The Voyages and Vicissitudes of Nasrudin


The third book in Tahir Shah’s series of Nasrudin stories, The Voyages and Vicissitudes of Nasrudin builds on the foundations laid down by The Misadventures of the Mystifying Nasrudin and The Peregrinations of the Perplexing Nasrudin, completing the trilogy. In turn, the three volumes of Nasrudin tales are underpinned by Shah’s celebrated travelogue, Travels With Nasrudin.
 
Part of an ancient hybrid of ‘foolish wisdom’, Nasrudin tales have been relied upon for centuries, as a way of freeing the mind from existing preconceptions and entrenched ways of thought. Regarded by many as psychological puzzle-tales, the jokes featuring the wise fool of Oriental folklore are told and retold in teahouses, office blocks, and ordinary homes – from Casablanca to Canton.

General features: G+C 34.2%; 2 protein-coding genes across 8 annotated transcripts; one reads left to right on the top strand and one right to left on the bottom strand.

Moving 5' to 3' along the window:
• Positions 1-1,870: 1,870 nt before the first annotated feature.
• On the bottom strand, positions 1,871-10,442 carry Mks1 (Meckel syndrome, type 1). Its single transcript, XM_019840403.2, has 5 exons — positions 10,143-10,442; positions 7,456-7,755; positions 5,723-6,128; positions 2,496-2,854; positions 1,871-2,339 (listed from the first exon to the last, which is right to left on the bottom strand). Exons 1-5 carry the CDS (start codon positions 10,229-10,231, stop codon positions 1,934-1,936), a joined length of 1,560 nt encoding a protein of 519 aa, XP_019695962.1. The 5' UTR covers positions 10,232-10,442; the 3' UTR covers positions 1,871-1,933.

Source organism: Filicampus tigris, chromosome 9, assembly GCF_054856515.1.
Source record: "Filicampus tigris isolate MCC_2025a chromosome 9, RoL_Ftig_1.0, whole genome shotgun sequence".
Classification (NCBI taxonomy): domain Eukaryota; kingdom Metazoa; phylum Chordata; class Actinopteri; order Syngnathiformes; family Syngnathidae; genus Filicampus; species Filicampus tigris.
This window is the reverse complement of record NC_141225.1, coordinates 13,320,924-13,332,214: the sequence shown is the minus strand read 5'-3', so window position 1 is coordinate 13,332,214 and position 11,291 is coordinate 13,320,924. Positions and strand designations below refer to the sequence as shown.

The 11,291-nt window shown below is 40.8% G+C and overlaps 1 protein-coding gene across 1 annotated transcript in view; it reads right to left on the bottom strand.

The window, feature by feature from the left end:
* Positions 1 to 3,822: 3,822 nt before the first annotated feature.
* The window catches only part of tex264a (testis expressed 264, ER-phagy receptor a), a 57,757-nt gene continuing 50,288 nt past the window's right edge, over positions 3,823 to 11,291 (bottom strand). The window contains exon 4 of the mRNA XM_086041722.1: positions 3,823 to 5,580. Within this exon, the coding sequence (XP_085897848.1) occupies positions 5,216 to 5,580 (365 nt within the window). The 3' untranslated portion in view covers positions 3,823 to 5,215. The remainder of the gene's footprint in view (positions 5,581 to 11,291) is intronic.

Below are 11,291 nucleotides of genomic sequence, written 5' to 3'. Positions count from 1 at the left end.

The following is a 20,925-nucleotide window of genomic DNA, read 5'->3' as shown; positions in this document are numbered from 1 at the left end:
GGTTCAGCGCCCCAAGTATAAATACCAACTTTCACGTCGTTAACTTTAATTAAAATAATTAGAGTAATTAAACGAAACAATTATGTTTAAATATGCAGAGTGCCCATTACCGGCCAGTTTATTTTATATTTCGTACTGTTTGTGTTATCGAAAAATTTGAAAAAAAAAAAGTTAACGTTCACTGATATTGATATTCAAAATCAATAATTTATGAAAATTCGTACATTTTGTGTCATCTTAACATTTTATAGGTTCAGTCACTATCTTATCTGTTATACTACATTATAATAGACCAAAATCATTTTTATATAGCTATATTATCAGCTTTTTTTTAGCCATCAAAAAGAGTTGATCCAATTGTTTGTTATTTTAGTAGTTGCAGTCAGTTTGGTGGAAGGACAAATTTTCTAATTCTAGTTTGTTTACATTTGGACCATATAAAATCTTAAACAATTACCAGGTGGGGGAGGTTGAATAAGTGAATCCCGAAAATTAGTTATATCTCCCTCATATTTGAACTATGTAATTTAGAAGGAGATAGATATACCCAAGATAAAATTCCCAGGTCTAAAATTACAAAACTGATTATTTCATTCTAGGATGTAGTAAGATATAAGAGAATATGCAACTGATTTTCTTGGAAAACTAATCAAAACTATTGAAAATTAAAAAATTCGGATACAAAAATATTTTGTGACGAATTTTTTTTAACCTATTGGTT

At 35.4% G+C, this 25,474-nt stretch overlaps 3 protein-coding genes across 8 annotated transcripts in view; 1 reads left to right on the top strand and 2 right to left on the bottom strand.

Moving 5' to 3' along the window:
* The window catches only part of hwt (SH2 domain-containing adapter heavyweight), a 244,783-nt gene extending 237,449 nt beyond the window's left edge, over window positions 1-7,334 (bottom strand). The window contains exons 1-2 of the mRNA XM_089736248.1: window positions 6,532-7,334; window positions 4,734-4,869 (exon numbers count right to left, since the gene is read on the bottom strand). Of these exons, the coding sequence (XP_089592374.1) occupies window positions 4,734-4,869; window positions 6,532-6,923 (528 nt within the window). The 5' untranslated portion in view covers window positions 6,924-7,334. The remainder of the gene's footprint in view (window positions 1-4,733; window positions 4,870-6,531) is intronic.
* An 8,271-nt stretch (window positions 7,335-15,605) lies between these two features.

In No Time
 
During his adventures in Iraq, Nasrudin was found spouting his usual blend of nonsense in the north of the country.
     As they didn’t have many wise fool travellers passing through, the people of Kirkuk developed an interest him. It wasn’t long before he was invited on the local television channel, to talk about his life and adventures.
     During the appearance, Nasrudin was asked how much time he planned to spend in Iraq. He looked flummoxed at the question.
     ‘But everyone knows that time doesn’t exist,’ he said.
     The interviewer flinched.
     ‘Of course it does.’
     ‘No it doesn’t.’
     ‘Well, if time doesn’t exist, why are you wearing a wristwatch, which appears to be set to the correct time?’
     Nasrudin swished a hand through the air, as though the question was beneath him.
     ‘I said time does not exist,’ he said curtly. ‘I never said wristwatches don’t exist!’

The Voyages and Vicissitudes of Nasrudin

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